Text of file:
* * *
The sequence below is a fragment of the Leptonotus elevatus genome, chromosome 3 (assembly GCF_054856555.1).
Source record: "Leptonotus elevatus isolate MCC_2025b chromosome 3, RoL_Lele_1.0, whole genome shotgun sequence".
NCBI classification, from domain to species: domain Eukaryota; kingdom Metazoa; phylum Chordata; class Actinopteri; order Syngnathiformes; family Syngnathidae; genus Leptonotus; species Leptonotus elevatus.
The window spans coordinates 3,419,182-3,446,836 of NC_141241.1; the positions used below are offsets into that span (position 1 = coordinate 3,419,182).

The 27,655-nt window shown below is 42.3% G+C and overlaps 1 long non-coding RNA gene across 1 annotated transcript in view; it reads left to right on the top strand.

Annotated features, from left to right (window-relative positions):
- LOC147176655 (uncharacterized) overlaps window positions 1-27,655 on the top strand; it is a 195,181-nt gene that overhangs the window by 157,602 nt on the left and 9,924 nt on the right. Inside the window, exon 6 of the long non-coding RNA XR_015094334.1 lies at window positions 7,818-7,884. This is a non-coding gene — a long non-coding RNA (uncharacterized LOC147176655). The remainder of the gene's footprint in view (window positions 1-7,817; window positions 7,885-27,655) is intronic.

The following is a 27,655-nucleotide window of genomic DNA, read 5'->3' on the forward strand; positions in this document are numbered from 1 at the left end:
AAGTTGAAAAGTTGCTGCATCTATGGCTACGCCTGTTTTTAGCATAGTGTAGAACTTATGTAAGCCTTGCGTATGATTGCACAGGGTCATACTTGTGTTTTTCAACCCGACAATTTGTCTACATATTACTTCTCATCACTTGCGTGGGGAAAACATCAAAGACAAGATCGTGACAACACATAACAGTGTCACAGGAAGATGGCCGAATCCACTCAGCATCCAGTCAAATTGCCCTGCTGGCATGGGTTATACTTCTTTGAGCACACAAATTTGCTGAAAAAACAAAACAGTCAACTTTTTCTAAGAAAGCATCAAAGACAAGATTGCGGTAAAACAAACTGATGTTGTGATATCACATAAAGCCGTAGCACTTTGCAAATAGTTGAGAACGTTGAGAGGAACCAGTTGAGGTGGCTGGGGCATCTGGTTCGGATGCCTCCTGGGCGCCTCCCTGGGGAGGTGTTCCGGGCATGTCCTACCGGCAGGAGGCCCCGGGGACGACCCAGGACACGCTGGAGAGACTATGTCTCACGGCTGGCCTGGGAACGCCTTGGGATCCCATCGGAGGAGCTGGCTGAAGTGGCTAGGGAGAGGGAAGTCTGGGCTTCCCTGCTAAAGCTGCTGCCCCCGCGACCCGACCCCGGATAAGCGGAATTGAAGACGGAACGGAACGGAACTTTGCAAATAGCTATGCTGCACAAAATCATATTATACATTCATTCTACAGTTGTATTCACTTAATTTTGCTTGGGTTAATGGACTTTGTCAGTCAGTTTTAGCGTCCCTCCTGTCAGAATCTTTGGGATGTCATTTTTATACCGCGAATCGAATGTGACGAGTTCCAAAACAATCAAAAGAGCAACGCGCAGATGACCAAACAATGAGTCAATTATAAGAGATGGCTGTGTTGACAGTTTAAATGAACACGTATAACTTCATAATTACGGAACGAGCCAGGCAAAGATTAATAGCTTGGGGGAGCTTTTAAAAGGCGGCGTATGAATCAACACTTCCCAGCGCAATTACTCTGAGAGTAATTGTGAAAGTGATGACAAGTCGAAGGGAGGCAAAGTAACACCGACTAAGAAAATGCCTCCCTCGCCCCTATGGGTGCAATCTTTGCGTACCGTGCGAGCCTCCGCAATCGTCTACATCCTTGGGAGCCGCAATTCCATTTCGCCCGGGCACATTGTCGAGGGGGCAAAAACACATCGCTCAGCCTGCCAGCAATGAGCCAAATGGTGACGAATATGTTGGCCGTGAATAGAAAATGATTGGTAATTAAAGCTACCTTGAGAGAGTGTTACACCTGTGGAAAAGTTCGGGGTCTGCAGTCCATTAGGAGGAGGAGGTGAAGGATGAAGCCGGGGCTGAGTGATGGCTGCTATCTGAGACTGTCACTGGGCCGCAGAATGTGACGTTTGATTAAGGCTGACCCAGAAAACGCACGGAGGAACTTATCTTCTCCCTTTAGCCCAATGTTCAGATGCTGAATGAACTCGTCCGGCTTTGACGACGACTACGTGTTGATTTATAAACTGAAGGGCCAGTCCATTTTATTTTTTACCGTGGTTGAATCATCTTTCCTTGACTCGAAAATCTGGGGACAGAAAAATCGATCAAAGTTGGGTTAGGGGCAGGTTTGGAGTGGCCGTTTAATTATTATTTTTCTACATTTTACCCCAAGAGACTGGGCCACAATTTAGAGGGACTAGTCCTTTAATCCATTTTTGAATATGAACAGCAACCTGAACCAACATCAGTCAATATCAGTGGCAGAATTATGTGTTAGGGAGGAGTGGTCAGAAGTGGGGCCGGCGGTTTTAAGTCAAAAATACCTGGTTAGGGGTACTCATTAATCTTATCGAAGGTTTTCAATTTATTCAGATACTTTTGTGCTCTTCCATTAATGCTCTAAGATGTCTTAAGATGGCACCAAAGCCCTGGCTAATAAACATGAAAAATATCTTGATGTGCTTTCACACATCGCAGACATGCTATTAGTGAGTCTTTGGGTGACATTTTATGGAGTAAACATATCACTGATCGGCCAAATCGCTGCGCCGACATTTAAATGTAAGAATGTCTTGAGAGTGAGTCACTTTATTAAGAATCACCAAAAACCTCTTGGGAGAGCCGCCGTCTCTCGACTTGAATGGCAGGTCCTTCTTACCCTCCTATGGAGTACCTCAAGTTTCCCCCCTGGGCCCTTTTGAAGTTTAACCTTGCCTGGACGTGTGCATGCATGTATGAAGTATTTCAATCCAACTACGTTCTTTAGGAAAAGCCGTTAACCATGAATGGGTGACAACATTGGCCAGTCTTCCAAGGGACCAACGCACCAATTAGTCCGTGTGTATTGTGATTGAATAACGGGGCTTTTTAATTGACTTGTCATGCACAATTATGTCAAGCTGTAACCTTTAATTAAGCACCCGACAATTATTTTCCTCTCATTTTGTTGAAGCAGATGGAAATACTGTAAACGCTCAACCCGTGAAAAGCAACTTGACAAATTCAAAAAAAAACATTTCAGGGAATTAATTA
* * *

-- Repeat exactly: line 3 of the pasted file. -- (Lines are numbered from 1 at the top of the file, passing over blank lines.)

NCBI classification, from domain to species: domain Eukaryota; kingdom Metazoa; phylum Chordata; class Actinopteri; order Syngnathiformes; family Syngnathidae; genus Leptonotus; species Leptonotus elevatus.